The work area of Marina Seca (the dry storage facility) was in turmoil when we arrived. Apparently they had been encroaching on someone else's land and were being evicted. There was no power or water in the new work area until just a day or so before our arrival. Even the bathrooms and showers had been dry. So our lengthened stay in California was ideal, all things being considered.

Although we had power and water, Nanjo sat on dirt. As the boat next to us used water to test plumbing, mud formed under Nanjo and she slowly settled to starboard, the bulkheads causing doors to not close (or open) and the deck to separate inside. In addition, it wasn't uncommon to find cow-pies around the boat stands each morning. Finally we saw the Brahma bulls and cows that roamed freely. We didn't want to think about what would happen if one bumped a stand. We joked with another boat about this being where boats go to pasture or where cattle enjoy boating.

Finally we were finished with the 5 coats of Mexican antifouling paint, all cured for five days and ready for the water. The night before we were to be towed back to the marina, the trailer was used to hold Nanjo so that I could add a little additional paint to a small section under the keel. The next morning, the yard staff went to reposition the trailer slightly for transportation. Alarmingly, the pads on the trailer pulled off huge areas of paint.

In short, this paint (Trans Ocean) is very sensitive to compression, sticking to the point where the pressure is applied. As the workers were trying to correct the tilt Nanjo had assumed from sinking in the mud, they used the hydraulic stands to do the job. We had to stay in the yard another few days, through Christmas, to repair the damage. Upon inspection of the pads on the trailer, I also found paint stuck, which would be a pressure point. So I found large pieces of thick cardboard to place between the pads and Nanjo's side. Even still I was afraid to look at the antifouling until just a few days ago.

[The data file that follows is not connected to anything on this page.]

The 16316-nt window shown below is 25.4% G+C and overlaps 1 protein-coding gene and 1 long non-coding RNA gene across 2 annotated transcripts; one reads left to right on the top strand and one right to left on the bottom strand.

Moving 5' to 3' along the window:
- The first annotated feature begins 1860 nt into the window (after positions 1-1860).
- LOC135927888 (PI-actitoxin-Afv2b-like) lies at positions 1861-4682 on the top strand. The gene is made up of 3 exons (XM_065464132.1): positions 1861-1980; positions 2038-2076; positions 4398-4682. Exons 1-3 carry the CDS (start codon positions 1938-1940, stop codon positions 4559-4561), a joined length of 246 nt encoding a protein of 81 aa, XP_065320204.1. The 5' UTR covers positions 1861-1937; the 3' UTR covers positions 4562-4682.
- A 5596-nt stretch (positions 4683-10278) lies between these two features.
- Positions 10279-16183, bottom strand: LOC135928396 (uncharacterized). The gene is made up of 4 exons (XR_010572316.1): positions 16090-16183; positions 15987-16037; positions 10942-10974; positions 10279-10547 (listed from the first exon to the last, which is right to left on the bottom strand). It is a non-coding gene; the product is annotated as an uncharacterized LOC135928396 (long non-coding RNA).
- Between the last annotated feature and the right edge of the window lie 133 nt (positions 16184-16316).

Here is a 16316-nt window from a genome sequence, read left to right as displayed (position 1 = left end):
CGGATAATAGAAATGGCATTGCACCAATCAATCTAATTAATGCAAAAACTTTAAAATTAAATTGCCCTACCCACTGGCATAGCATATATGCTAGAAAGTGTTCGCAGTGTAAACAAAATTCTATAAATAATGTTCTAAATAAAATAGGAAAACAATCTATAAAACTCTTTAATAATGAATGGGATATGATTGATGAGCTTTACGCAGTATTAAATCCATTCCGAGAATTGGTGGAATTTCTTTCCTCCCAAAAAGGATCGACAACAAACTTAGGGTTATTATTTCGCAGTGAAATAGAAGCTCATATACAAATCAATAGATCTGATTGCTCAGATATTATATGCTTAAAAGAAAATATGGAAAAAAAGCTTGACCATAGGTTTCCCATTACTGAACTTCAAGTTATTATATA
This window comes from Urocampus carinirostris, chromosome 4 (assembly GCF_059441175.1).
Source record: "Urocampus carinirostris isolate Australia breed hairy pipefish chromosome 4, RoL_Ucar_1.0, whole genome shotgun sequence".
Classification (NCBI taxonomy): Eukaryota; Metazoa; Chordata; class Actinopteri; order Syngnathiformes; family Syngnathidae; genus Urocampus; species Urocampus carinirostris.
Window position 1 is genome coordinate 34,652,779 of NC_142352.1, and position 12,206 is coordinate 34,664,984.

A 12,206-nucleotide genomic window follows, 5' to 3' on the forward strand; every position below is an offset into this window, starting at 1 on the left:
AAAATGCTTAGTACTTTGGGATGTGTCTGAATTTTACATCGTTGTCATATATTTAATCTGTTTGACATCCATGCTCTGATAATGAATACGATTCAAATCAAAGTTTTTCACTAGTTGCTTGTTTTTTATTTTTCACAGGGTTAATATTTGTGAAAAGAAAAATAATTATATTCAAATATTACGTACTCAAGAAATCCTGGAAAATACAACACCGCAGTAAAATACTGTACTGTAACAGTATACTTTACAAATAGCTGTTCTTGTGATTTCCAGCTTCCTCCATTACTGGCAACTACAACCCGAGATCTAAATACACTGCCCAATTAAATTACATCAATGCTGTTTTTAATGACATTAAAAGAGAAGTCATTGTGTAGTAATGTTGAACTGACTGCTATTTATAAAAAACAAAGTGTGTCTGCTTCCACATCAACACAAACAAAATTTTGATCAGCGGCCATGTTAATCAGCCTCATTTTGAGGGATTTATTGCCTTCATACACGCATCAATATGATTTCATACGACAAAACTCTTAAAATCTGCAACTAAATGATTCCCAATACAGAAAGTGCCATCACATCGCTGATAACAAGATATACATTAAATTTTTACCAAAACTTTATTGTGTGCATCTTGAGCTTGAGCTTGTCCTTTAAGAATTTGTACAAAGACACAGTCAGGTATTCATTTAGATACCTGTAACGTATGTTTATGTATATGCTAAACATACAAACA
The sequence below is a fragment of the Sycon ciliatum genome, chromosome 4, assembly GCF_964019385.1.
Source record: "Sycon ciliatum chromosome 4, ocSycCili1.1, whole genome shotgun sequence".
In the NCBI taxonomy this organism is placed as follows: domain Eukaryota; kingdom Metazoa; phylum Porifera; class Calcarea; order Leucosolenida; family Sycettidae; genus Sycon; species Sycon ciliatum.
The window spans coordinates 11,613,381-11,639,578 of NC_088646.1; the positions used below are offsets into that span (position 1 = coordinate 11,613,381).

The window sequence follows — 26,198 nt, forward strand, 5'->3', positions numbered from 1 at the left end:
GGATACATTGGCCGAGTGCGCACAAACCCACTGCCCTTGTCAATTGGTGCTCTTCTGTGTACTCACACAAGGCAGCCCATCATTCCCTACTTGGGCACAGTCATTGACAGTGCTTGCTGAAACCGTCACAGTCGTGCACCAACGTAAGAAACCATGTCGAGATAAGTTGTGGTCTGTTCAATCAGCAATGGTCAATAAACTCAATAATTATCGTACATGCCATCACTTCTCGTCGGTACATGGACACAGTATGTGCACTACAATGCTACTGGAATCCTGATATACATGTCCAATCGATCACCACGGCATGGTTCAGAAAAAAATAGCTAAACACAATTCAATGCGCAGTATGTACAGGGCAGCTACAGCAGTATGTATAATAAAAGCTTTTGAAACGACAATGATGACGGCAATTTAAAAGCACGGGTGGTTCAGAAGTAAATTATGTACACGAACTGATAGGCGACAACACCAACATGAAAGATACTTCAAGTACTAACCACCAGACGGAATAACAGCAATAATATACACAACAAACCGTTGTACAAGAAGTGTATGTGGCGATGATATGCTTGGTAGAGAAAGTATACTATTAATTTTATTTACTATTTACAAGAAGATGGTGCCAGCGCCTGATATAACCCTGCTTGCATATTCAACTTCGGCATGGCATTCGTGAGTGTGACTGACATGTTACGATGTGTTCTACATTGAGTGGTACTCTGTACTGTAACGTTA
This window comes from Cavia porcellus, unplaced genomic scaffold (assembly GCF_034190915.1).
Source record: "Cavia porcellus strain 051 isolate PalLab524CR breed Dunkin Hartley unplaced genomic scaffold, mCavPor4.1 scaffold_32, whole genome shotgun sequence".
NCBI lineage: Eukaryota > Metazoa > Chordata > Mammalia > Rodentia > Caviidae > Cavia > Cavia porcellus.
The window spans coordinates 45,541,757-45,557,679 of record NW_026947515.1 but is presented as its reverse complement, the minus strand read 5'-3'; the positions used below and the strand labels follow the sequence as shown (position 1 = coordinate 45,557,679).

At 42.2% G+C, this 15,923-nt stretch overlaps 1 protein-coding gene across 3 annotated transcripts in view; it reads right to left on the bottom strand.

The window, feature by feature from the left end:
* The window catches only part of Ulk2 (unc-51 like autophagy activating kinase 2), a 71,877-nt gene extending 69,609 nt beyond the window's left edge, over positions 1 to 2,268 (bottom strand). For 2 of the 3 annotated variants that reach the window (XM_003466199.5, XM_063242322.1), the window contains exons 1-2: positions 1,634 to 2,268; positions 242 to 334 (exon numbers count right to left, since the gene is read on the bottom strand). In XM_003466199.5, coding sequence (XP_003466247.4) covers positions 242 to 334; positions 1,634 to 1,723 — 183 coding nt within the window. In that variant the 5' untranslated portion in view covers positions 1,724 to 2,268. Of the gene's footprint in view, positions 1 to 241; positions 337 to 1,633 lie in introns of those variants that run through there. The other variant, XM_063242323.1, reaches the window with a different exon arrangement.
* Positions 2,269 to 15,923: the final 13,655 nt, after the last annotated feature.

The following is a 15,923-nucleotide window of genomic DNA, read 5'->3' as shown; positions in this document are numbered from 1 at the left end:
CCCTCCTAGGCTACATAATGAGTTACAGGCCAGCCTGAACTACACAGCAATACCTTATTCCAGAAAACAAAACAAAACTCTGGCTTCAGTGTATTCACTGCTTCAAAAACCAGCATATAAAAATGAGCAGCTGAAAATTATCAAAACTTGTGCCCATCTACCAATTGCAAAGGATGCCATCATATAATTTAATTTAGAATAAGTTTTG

Another boat in the yard, having the yard workers put on the same antifouling, had the same thing happen - their's peeled off. So the yard's theory that I didn't do the job right wasn't supported. One of the yard's foremen maintained that the problem was caused by the hydraulic lifts. I wasn't charged for the additional days in the yard.

During the yard work, a theory about the condition that I had labeled, The Incredible Shrinking John, turned into discovery: While in California, I had done extensive research, reading and talking with my "secret weapon" for diabetes management, Eva Tanner at Emery Cove. During the first few days back in San Carlos we redesigned our menus to include more protein at breakfast and lunch. The proof that my muscles were now rebuilding themselves, from the gradual deteriorating trend, began to show. I was able to continue the very strenuous work with minor pain from muscle strain. A sciatic back pain problem, which I had been treating for almost two years, began to diminish (it is practically gone, in February). I proved that I had been starving myself of sufficient protein in my diet.

You can't imagine how pleased I (we) was (were)! I may write a whole chapter on the diabetic diet I have found to be pivotal in my management program. But for right now, if any of you want to know more, send me your questions. In brief, I'm talking about the glycemic index for carbs, engineering meal metabolism, discovering when glucose spikes cause your HbA1c tests to be high, and how I adjusted my meal timing. It isn't anything you can't read in the library, that's where I got it. But I'm putting it into practice. By the way, every time I return to California, I read every book I can find in the libraries, published within the last two years, about diabetes. This time I got into diet and felt that The Glucose Revolution was the best thing I read. Although we were losing more time staying in San Carlos during this additional week, we did have a nice celebration on Christmas Day. A gringo caf owner hosted a cruiser potluck party at his home. About 70 people showed up. It was better than being at sea.